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  1. gmwilliams profile image86
    gmwilliamsposted 2 years ago

    If YOU'RE a recent college graduate with a Bachelor's, Master's, or a Doctorate Degree, would you rather be unemployed  and wait 6 months to 2 years for a job commensurate with your particular education or would you take a job that does not required your particular educational level of degree?

    1. Janice Kersh profile image59
      Janice Kershposted 9 months agoin reply to this

      It really only depends on what you want to do. Would you like to find a job according to your education? Or are you so sick of your major, that you don't ever want a job that'll be somehow connected to it.
      If it's the first option, I suggest you do the following:
      - you HAVE to get some work experience, so find a job (an entry level one) where you will acquire skills needed for your dream job, or at least the skills that are somehow related to those you'll need for the job.
      - create a Linkedin profile and list all relevant information there. Actually, you should have a Linkedin profile while still in college, and here you can read why: <link snipped>
      - List all the skills you've honed at your entry level job on your Linkedin profile so that potential employers see them

  2. profile image56
    Richard Meaneyposted 2 years ago

    What you realise after graduating is, the job doesn't matter, it's all about the money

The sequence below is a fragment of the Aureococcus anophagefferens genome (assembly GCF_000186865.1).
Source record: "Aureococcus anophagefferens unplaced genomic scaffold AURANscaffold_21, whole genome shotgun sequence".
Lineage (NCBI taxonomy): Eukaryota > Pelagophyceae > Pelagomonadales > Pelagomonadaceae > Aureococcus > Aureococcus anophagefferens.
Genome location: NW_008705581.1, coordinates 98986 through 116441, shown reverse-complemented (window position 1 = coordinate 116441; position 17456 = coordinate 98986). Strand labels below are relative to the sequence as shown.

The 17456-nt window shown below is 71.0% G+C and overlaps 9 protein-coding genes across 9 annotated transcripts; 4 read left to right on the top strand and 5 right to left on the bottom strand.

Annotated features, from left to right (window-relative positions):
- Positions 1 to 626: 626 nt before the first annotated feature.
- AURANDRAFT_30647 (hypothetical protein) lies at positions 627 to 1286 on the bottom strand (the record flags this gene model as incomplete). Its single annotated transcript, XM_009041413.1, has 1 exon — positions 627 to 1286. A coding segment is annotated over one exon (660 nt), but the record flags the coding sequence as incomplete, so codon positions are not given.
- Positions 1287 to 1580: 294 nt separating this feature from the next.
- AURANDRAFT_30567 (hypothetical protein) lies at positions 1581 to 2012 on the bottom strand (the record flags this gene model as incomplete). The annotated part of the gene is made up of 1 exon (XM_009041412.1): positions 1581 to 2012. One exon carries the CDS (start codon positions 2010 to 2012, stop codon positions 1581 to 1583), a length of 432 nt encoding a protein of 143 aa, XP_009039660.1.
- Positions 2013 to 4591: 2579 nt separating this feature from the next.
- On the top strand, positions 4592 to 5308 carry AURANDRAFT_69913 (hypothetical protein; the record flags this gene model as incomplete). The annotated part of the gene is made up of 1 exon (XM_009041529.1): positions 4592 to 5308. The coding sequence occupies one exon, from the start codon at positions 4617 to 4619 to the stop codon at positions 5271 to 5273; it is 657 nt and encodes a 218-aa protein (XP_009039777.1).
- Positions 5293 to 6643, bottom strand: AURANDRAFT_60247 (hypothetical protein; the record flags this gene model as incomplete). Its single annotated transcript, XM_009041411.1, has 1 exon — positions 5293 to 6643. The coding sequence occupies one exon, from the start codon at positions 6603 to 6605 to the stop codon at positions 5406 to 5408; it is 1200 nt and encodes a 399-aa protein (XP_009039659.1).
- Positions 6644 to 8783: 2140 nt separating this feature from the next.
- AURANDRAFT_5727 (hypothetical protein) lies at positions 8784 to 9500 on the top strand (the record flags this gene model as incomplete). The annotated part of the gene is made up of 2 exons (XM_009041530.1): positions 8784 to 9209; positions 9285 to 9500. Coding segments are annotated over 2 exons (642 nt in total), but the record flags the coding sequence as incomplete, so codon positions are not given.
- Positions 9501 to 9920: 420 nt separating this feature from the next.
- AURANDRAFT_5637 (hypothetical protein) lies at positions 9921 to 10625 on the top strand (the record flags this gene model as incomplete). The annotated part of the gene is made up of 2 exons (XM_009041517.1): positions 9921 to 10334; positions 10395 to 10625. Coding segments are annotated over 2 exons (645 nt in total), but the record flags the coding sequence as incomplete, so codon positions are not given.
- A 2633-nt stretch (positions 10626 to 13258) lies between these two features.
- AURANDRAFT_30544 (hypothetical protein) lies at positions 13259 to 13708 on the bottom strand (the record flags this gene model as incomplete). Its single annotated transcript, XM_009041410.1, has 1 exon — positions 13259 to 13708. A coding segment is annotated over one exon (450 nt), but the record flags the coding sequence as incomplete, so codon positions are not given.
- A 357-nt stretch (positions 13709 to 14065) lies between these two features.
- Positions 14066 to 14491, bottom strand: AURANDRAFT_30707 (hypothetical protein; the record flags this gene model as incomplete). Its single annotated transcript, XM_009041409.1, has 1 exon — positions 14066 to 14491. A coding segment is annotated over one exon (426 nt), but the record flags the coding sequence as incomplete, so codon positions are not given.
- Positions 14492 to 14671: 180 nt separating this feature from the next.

3. psycheskinner profile image84
    psycheskinnerposted 2 years ago

    Who out there can just sit around not making any money? Not me, you can't eat a PhD.

    1. Popit profile image75
      Popitposted 2 years agoin reply to this

      Plenty of UK supermarket shelf fillers with a PHD.  They earn a small fortune.
      Also, work experience is very important, employers like to see someone with drive as well as ambition.  And (this is going to sound a bit mean and shutting the stable door after the horse has bolted,) it's always better to start looking for the post at least a year before your doctorate is finished or even better, arrange for a sponsorship at the beginning of your studies.  No work is beneath you, there is always a lot to learn.  It's no good being an academic, if you need someone to open the door for you.

      1. Popit profile image75
        Popitposted 2 years agoin reply to this

        Yep, that sounded a bit mean.  I hope you find something soon, Bon Chance. smile

  4. ladyolove profile image60
    ladyoloveposted 2 years ago

    I graduated in 2011 with a BA and took up my Masters only because of the struggle to find a job that could support my student loan payments that would start within 6 months. So digging myself into more debt because I could not find a job with my Degree- Social Welfare and Community Sociology- I found myself working at a dead end job-no advancement opportunities, and working on another degree that as far as I knew could hurt me from getting jobs because I have hear the term "Over Qualified" Or "Education background looks great, but not enough experience" Oh so many times. Currently, I am working as an accountant and still have not finished my Masters. I believe if Universities/Colleges did a better job connecting students with Alumni and network into different fields they could give them direction or contacts. Some schools do great at this, others leave way to much up to the student.